It’s that time of year when the grass gets greener and grows fast! Here are some things to keep in mind before you open up the gates to the pasture.
Keep horses off of pastures until soils are no longer soggy.
One of the most important aspects of pasture management is the time you keep horses off the pasture. Saturated soils and dormant plants cannot survive continuous grazing and trampling. When soils are still wet they are easily compacted, suffocating the roots of grass plants and doing long term damage to vital air and water channels in the soil. A simple test for sogginess is to walk out in your pasture and see if you leave a footprint—if you do, you know it’s too wet and that the weight of a horse will be sure to compact the soil.
Don’t let your horses have too much grass too quickly!
Once horses begin grazing again, limit turn-out time. Too much grass can cause very serious digestive issues in the spring when a horse’s gut is not used to the change in diet. Start with about a half-hour at a time and work up to several hours over a period of several weeks. For any questions on how much grazing time is safe for your horse, consult your veterinarian for recommendations.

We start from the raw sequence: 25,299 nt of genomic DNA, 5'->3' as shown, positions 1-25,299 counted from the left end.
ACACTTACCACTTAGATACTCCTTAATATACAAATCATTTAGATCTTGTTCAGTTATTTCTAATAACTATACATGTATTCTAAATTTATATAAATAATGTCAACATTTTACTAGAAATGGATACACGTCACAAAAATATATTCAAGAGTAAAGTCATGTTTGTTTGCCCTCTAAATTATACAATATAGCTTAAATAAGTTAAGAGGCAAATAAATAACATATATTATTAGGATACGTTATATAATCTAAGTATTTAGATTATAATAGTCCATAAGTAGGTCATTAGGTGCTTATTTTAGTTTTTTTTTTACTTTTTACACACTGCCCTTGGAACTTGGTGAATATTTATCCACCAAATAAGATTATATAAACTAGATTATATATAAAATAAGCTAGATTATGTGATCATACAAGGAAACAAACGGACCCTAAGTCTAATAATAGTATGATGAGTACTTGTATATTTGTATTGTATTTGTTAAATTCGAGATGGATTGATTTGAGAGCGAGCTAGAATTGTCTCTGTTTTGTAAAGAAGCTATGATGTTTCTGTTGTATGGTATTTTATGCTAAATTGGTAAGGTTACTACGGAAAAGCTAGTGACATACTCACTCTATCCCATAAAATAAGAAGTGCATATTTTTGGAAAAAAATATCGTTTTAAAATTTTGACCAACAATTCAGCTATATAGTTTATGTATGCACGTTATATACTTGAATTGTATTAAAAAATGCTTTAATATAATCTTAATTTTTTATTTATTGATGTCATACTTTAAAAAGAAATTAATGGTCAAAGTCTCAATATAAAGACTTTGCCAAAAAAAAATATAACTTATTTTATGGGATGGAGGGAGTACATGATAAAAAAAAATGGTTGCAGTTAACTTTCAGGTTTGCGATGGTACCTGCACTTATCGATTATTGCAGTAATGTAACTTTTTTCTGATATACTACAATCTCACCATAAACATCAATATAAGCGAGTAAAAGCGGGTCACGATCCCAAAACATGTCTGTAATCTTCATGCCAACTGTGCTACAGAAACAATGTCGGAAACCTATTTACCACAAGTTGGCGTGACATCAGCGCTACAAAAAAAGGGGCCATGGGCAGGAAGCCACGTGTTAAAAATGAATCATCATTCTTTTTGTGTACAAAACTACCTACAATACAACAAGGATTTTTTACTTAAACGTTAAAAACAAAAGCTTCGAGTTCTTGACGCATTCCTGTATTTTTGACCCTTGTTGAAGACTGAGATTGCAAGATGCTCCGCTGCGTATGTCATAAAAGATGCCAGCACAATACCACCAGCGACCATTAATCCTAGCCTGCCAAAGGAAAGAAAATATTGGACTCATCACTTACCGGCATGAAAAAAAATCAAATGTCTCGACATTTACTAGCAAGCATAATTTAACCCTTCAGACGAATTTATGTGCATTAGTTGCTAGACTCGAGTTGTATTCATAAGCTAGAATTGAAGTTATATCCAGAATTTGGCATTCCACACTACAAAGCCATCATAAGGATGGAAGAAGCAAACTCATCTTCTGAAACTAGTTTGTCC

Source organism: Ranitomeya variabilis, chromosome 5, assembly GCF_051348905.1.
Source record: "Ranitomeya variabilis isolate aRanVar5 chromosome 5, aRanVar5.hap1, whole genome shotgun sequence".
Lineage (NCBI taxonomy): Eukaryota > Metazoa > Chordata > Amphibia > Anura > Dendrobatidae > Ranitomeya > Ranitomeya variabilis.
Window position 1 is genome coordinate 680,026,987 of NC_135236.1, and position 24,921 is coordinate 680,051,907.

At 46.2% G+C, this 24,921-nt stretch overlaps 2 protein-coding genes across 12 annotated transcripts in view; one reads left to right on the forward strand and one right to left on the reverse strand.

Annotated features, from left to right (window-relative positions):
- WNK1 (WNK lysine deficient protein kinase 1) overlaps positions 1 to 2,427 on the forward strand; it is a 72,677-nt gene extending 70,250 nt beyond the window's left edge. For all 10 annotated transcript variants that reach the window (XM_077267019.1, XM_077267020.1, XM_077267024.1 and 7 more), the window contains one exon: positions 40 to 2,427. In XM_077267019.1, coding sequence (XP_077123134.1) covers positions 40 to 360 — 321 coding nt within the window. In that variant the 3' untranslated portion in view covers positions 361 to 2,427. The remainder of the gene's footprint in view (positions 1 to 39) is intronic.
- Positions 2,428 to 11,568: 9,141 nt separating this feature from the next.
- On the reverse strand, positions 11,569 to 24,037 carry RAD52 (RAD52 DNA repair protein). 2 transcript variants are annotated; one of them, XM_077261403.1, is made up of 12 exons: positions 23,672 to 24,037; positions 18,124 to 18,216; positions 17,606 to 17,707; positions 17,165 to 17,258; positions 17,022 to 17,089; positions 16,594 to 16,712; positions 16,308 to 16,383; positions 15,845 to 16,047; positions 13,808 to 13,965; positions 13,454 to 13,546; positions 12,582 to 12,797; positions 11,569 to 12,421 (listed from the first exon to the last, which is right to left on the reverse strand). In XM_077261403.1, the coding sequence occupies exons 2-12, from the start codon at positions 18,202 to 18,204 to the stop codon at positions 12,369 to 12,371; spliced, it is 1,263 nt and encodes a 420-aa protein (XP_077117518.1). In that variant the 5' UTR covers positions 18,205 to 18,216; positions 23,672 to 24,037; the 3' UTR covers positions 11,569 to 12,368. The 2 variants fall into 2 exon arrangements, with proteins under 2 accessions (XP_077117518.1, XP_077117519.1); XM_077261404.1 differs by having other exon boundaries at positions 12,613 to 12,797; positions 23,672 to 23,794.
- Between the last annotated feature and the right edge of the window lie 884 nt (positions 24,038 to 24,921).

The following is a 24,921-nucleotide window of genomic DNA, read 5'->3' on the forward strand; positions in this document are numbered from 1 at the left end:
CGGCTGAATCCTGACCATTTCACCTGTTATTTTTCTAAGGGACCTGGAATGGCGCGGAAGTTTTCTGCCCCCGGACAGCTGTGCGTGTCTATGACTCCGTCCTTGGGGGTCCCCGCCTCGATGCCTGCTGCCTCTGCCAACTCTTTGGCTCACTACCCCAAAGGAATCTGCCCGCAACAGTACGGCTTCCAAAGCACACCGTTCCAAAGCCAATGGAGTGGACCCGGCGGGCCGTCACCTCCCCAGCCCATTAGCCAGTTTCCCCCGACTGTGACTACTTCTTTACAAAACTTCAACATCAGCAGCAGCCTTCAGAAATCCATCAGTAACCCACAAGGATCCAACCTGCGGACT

Use rotational grazing.
By dividing a pasture area into smaller fields and rotating horses through them, you can encourage horses to graze more evenly, keep pasture grasses from becoming overgrazed and guarantee fresh grass for a longer period of time during the growing season. Remember the golden rule of grazing: never allow grass to be grazed shorter than three inches. This ensures that the grass will have enough reserves left after grazing to permit rapid re-growth. Consider the bottom three inches of the grass plant as an energy collector that needs to be left for the plant. Once horses have grazed the majority of the grass in a pasture down to three or four inches, rotate them on to the next pasture. You can put horses back on pastures when the grass has re-grown to about six to eight inches.
Grow grass instead of weeds.
If you have bare spots in your pastures, keep them from being taken over by weeds by growing grass there instead. Spread a little grass seed and gently rake it into the topsoil. Cover it with a thin layer of soil or compost and then lightly press the soil surface. This holds in moisture and protects the seeds from birds. For most parts of North America, a mix of seed containing Orchard grass, Perennial Rye grass, Timothy and endophyte-free Tall Fescue works best.
Have your soil tested.
Fertilizer is almost always overused and may not be needed at all. Just because it’s spring doesn’t mean it’s time to fertilize. If you apply fertilizer and your pasture grass doesn’t need it, you’ve just wasted your time and money. In addition, that excess fertilizer will most likely be washed into nearby streams and lakes. The best way to find out if your pastures actually need fertilizer is to do a soil test. By finding out what your soil needs, you’ll be able to choose a fertilizer with the right amount of nitrogen, phosphorous and potassium. Contact your District to get advice on the best way to take a soil sample.